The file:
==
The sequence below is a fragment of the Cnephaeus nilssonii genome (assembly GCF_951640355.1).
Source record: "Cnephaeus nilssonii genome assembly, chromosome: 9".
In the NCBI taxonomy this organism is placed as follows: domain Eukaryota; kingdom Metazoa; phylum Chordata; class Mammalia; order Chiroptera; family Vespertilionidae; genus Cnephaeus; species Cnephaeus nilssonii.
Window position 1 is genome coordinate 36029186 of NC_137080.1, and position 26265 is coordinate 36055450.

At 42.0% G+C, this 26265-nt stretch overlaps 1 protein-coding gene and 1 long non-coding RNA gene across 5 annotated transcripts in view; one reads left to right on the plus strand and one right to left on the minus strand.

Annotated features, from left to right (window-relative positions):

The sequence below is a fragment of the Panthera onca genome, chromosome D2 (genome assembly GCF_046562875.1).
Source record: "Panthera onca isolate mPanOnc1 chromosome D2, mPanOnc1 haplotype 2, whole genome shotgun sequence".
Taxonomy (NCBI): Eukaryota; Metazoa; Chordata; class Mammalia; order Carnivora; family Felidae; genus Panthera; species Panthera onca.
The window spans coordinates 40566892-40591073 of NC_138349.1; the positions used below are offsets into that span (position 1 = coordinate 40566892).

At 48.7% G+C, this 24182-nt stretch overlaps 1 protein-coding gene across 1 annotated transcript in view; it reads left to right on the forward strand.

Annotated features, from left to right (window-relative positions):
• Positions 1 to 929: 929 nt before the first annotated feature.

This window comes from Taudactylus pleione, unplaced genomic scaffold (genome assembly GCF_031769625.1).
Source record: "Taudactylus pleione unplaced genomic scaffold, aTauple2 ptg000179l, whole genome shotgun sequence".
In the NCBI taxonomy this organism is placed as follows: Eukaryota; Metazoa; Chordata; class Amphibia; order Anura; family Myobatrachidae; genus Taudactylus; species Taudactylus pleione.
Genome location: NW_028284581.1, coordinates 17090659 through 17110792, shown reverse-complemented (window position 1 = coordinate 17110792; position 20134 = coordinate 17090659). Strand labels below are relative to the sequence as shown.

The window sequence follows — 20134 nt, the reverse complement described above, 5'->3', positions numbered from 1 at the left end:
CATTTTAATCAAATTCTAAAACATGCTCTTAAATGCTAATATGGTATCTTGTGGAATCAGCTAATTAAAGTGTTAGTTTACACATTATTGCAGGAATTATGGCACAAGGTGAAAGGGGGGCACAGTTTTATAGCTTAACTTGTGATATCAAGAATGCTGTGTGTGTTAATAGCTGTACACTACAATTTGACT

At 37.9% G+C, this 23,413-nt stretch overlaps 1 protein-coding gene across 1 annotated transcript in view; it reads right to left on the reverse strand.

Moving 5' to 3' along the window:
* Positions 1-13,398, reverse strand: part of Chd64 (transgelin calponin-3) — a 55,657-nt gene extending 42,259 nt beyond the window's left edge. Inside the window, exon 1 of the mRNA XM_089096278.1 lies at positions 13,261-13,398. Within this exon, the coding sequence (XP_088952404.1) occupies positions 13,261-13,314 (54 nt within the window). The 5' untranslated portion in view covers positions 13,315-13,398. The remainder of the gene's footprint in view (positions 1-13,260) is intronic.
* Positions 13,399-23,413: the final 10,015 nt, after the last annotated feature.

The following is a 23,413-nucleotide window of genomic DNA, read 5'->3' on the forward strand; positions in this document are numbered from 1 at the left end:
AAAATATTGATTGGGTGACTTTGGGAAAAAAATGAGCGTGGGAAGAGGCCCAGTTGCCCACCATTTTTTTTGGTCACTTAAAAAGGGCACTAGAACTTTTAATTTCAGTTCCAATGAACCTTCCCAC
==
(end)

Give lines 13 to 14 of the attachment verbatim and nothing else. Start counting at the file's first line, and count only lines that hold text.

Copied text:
• Positions 1 to 929: 929 nt before the first annotated feature.

This window comes from Taudactylus pleione, unplaced genomic scaffold (genome assembly GCF_031769625.1).